Trump to sign directive ordering NASA to return to the Moon

Mars is also on the agenda.

President Trump's administration hasn't been shy about wanting to put people back on the Moon, and now it's taking action to make sure that happens. In a statement, the White House said the President would sign Space Policy Directive 1, which orders NASA to lead an "innovative space exploration program" that sends astronauts to the Moon and, "eventually," Mars. Details of what the policy entails aren't available at this point, but the signing will take place at 3 PM ET. The date isn't an accident -- it's the 45th anniversary of the landing for the last crewed Moon mission, Apollo 17.

Vice President Pence shed some light on the motivations in October. The symbolism of returning to the Moon is a factor, of course, but Pence also saw it as a way to "build the foundation" for trips to Mars "and beyond." Both the presidential transition team and NASA's director nominee Jim Bridenstine have floated the possibility of mining the Moon, but there's no immediate indication that this will be part of the directive.

Whether or not the strategy is a good one is up in the air. Some support Pence's approach, arguing that the US needs more recent experience with human exploration than the Apollo missions before it travels all the way to Mars. It could also help create a lunar station that simplifies Mars voyages. However, there are concerns that the insistence on a moonshot won't help much, and may only serve to delay a visit to Mars at a significant expense to the public. And of course, there's the question of this being used to justify a shift away from the climate science that the current administration hates so much. Whatever the reasons, the debate is largely moot -- the US is going to try for more astronauts on the Moon.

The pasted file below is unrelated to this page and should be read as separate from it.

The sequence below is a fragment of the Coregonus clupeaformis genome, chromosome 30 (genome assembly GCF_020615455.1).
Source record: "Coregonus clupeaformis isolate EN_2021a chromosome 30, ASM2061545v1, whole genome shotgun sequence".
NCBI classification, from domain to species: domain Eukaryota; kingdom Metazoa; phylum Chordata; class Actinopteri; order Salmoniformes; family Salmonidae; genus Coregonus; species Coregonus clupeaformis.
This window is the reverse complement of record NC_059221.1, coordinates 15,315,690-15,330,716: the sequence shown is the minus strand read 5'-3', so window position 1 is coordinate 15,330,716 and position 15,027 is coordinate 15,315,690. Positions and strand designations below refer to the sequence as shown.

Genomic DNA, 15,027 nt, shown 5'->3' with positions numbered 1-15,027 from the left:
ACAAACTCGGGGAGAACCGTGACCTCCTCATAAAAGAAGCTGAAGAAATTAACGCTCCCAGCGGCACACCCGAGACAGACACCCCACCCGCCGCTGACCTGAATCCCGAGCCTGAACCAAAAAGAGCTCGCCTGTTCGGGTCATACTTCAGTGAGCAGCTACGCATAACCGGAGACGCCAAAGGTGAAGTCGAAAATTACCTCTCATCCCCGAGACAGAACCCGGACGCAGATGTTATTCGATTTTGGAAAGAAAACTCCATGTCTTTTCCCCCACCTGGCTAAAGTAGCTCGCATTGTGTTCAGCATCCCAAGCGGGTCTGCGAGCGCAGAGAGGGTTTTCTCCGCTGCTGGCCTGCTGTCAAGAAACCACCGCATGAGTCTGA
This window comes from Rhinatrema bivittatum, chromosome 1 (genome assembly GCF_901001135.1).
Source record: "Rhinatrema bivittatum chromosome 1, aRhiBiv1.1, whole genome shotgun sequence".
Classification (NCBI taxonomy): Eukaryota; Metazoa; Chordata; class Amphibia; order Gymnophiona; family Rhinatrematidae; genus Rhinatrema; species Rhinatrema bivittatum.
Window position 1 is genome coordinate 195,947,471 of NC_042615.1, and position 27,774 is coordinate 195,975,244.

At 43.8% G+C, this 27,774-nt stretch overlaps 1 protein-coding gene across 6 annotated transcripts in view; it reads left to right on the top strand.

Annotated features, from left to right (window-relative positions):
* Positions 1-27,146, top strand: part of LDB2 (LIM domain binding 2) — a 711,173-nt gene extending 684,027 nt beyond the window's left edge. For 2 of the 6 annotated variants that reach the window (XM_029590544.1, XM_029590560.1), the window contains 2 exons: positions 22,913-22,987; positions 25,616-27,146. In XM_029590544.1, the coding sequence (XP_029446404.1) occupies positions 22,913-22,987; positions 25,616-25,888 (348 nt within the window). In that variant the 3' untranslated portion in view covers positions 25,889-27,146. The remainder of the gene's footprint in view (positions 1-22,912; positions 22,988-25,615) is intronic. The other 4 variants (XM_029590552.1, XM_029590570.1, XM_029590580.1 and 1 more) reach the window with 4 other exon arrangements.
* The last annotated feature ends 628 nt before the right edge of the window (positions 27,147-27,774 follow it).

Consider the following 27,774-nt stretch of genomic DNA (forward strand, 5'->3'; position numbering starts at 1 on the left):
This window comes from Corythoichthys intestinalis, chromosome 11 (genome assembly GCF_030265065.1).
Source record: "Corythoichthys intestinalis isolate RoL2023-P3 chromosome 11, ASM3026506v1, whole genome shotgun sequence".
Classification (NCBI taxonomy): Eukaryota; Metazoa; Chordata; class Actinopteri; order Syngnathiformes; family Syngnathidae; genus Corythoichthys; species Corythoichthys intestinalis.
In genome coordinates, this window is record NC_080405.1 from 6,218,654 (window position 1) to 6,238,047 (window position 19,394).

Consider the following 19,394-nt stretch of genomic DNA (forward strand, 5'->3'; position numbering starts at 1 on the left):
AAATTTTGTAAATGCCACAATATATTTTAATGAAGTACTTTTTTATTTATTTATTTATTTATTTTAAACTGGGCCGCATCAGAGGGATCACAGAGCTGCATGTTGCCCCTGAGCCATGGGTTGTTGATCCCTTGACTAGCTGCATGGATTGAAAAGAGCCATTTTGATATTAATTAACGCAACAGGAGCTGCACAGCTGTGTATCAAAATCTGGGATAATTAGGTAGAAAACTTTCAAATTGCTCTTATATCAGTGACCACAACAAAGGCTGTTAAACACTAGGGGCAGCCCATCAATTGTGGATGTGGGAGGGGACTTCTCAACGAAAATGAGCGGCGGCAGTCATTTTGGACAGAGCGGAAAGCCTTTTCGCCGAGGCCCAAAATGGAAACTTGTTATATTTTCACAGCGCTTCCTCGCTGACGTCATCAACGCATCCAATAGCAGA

Update: The order has been signed, you can read the text below. These news goals mirror a similar directive instituted by President Bush in 2004, however as administrations change, so do priorities. President Obama canceled that plan in 2010, favoring an approach that would reach an asteroid, then Mars, while the new administration has wiped those off of the table and returned its focus to the Moon.

SUBJECT: Reinvigorating America's Human Space Exploration Program

Section 1. Amendment to Presidential Policy Directive-4.

Presidential Policy Directive-4 of June 28, 2010 (National Space Policy), is amended as follows:

The paragraph beginning "Set far-reaching exploration milestones" is deleted and replaced with the following:

"Lead an innovative and sustainable program of exploration with commercial and international partners to enable human expansion across the solar system and to bring back to Earth new knowledge and opportunities. Beginning with missions beyond low-Earth orbit, the United States will lead the return of humans to the Moon for long-term exploration and utilization, followed by human missions to Mars and other destinations;".

Sec. 2. General Provisions. (a) Nothing in this memorandum shall be construed to impair or otherwise affect:

(i) the authority granted by law to an executive department or agency, or the head thereof; or

(ii) the functions of the Director of the Office of Management and Budget relating to budgetary, administrative, or legislative proposals.

(b) This memorandum shall be implemented consistent with applicable law and subject to the availability of appropriations.

(c) This memorandum is not intended to, and does not, create any right or benefit, substantive or procedural, enforceable at law or in equity by any party against the United States, its departments, agencies, or entities, its officers, employees, or agents, or any other person.

(d) This memorandum shall be published in the Federal Register.